Coming Together on Brexit
Earlier this month, I attended a roundtable event on Brexit, convened by the NFU and involving all farming membership organisations in the UK. Its aim is to speak with one voice to Government. We have managed to do this in many areas so far on Brexit where our interests are aligned. The latest meeting coincided with the publication of the Agriculture Bill and we were joined by Defra Secretary of State, Michael Gove, who spoke and took questions. I managed to ask the last question: how will Government reward those farmers following systems such as organic farming which are proven to deliver significant public goods? His response was that while soil health was a key area of attention, he did not want to "make perfect the enemy of the good" (a phrase he has been using a lot lately), although he did go on to say that organic farmers would be supported in the future.
Support the whole field, not just the margins
What is becoming clear in all the debate around public money for public goods is that we need to campaign for farmer support for the delivery of public goods across the whole field and not just the margins. We have this in common with many other organisations who are increasingly concerned that Government does not fully comprehend the need for landscape-scale action that involves all land, not just corridors, if any action is to be truly effective. We are also involved in all the key areas where decisions on the future shape of our new Environmental Land Management Scheme are being worked on. Clearly, farmers need adequate support in the future to enable their continued viability, but we are stating very clearly that it is possible to produce food while delivering public goods, and the two do not need to be divorced.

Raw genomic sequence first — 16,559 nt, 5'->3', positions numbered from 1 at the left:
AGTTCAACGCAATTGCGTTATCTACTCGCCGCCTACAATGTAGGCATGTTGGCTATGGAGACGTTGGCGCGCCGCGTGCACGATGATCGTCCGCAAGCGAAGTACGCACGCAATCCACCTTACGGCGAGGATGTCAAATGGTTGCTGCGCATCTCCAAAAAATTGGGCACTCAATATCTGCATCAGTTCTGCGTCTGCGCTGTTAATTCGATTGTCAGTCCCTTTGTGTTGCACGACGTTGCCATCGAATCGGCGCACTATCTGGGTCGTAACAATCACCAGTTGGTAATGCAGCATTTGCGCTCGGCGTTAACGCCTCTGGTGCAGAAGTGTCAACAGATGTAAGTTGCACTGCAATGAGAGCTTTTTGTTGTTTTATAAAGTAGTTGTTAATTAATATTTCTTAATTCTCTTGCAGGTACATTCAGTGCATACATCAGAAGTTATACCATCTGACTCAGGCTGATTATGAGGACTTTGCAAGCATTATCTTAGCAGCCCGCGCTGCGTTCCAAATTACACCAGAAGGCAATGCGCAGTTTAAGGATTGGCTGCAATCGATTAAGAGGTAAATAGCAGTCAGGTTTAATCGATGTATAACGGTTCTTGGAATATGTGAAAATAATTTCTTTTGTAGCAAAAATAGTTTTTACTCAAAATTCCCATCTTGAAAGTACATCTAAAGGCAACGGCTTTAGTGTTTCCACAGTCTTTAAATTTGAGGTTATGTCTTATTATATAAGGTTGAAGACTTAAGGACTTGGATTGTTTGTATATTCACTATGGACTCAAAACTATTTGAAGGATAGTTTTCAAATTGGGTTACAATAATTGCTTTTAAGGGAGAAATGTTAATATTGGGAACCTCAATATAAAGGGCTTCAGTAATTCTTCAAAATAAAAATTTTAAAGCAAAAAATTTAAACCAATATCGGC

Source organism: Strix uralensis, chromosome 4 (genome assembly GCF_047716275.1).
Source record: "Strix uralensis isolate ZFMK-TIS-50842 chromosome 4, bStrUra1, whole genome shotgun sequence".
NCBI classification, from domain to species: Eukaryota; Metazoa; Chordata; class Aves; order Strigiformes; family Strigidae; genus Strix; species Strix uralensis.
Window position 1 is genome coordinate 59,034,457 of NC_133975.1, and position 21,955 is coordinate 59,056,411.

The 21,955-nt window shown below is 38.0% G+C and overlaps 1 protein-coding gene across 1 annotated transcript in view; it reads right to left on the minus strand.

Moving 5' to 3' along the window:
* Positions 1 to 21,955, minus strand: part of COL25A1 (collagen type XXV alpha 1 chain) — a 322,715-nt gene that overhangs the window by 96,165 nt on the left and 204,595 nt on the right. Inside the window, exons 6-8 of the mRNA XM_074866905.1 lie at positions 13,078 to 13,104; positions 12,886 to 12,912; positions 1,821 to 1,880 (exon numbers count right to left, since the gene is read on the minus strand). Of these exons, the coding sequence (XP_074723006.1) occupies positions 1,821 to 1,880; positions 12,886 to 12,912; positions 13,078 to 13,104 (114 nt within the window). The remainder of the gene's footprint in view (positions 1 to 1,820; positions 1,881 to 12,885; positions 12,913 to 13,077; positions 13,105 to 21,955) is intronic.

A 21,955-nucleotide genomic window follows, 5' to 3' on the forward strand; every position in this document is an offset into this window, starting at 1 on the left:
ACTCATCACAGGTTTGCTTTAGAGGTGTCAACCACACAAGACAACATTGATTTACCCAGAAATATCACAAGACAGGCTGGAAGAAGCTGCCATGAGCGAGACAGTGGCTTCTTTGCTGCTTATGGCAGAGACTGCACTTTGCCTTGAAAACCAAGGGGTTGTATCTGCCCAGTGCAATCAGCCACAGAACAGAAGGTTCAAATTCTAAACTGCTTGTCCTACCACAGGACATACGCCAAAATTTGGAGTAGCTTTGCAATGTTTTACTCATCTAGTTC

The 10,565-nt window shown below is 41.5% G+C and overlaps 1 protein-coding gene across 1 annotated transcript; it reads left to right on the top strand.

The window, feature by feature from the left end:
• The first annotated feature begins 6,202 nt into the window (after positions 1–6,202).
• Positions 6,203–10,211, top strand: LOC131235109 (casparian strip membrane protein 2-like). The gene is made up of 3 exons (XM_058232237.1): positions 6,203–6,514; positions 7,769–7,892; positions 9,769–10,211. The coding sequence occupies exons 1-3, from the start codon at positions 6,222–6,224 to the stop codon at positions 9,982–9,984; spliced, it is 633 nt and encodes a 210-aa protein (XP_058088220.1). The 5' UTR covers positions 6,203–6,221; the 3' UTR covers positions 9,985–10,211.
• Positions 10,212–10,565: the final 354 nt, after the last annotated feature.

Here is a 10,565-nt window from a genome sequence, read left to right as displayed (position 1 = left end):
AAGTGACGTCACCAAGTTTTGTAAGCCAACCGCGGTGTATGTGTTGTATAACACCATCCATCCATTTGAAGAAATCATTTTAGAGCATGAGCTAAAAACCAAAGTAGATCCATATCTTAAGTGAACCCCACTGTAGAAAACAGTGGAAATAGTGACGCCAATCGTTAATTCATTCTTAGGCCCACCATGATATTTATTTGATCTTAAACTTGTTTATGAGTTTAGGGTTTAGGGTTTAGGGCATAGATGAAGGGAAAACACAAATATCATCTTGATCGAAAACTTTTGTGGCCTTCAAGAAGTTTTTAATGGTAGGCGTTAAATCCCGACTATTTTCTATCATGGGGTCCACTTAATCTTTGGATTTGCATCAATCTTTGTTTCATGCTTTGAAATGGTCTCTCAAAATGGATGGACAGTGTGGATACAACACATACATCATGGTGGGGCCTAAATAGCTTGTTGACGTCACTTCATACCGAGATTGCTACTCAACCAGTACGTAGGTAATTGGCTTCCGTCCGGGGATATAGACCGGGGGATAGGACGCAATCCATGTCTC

Take action on the Agriculture Bill
There has never been a more important time to talk to MPs before the second reading of the Agricultural Bill on 10th October to help them understand the holistic benefits of organic farming. Lately I have been struck to appreciate that for many the interconnectedness of all we do in farming is not clearly understood by policymakers. The connection between provision of safe food for pollinators and other insects on bird populations and their role in the food chain is not well understood and possibly going back to first principles when explaining why organic farming provides more as a holistic system than the many individual practices which form the system would be helpful. We are working on this clear explanation. In the meantime, talking to your MP about all this would be really helpful. We have suggestions on how to do this here.